Police have made 179 weapons charges so far this year, a multi-year record. They chalk the trend up to three big gangs in the city – and a bunch of little ones
Walk along an alley in the west flat and you’ll notice patterns in the graffiti. Acronyms like “TS” repeat themselves over and over. So do cryptic-sounding numbers, like 2019.
There’s a hidden meaning there. Anyone on the streets knows what that graffiti stands for. “TS” and 2019 are code for Terror Squad, probably the most notorious gang in Prince Albert.
When they spray those words, they’re marking their territory.
Or maybe it’s just kids, playing tough.
That’s the problem with policing gang activity in Prince Albert. There are so many questions, so much haze. Just ask Curtis Bradbury, a constable with the Prince Albert Integrated Intelligence Unit, which tracks criminal networks in the city and surrounding region.
“The hardest part of our job is just finding out who is a gang member,” he said.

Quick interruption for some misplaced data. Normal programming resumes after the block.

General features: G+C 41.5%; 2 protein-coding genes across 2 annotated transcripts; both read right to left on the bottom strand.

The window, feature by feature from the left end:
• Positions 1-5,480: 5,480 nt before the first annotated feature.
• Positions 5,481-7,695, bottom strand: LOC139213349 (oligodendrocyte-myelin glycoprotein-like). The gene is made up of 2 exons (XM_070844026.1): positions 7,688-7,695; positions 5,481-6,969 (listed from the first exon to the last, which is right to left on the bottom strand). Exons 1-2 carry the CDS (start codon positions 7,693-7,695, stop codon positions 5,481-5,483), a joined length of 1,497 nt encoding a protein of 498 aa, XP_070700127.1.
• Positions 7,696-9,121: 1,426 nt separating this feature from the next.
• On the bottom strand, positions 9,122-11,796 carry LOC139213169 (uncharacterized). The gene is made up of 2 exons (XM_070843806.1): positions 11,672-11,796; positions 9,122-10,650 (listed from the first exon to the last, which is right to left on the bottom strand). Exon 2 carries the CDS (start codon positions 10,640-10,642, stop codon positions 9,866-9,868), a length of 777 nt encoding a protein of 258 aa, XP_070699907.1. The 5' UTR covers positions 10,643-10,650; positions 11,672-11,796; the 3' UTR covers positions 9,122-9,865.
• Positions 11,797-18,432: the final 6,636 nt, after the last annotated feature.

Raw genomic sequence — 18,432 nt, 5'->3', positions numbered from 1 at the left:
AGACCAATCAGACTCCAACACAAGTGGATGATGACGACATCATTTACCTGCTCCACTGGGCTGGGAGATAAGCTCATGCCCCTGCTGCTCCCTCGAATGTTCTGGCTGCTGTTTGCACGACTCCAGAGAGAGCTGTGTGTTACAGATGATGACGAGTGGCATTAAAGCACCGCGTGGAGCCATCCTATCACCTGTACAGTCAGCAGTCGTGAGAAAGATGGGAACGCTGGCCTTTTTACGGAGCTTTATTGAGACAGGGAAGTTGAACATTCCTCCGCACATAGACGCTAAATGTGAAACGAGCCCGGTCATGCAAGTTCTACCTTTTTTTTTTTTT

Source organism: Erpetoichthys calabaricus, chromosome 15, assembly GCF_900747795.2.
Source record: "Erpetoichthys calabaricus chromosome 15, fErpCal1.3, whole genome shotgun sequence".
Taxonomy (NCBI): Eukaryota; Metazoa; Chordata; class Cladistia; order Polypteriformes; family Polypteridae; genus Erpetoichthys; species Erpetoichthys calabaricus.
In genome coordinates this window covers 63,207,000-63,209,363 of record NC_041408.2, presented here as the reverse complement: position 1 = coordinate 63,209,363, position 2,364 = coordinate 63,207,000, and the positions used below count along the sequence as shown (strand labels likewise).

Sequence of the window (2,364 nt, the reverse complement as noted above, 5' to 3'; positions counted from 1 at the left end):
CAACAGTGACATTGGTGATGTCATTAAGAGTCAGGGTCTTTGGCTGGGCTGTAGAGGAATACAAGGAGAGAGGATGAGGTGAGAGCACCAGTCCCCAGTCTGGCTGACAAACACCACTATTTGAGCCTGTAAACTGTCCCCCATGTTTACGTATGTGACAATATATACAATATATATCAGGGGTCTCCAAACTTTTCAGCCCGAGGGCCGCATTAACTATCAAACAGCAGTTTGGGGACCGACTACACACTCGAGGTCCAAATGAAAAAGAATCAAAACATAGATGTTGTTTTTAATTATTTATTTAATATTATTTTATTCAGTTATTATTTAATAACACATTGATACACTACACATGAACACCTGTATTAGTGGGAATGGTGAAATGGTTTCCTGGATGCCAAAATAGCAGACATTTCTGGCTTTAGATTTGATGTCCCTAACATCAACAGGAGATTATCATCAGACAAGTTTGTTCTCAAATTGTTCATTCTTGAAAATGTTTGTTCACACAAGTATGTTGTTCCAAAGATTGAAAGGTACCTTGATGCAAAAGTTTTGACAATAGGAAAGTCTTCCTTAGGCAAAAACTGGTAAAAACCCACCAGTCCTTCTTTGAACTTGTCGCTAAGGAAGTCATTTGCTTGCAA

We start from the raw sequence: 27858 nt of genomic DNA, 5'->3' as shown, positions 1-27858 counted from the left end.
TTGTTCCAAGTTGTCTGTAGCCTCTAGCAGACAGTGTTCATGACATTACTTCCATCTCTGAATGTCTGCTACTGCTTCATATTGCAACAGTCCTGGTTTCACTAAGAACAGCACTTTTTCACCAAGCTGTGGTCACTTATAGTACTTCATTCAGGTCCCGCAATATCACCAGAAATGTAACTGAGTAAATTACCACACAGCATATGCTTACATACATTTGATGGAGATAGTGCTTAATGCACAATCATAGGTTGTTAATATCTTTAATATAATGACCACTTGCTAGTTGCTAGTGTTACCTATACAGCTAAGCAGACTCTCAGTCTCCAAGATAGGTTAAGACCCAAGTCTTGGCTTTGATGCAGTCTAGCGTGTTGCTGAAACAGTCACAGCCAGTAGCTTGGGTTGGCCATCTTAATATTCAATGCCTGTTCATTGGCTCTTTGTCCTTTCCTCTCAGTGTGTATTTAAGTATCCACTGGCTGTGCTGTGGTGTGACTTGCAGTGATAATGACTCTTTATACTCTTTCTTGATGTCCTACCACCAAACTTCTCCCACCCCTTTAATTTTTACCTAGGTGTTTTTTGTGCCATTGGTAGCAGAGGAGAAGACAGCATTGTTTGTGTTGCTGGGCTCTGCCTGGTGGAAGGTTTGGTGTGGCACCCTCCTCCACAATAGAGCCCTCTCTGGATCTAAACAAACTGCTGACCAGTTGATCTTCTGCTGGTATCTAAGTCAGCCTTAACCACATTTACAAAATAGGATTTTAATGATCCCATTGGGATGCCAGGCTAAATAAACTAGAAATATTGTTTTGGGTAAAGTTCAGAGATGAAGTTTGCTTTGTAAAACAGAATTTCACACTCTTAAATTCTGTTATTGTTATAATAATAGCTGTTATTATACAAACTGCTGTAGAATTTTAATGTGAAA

But there’s a lot they do know. Bradbury said that gang activity in Prince Albert is dominated by three organizations, with smaller groups popping up from time to time. Together, they’re largely responsible for the city’s spike in weapons charges, which have risen every year since 2012. Gangs play a major role in assaults, robberies and murders, Bradbury said.
It’s all driven by one overriding purpose: to grab a share of the money the drug trade brings through the city.
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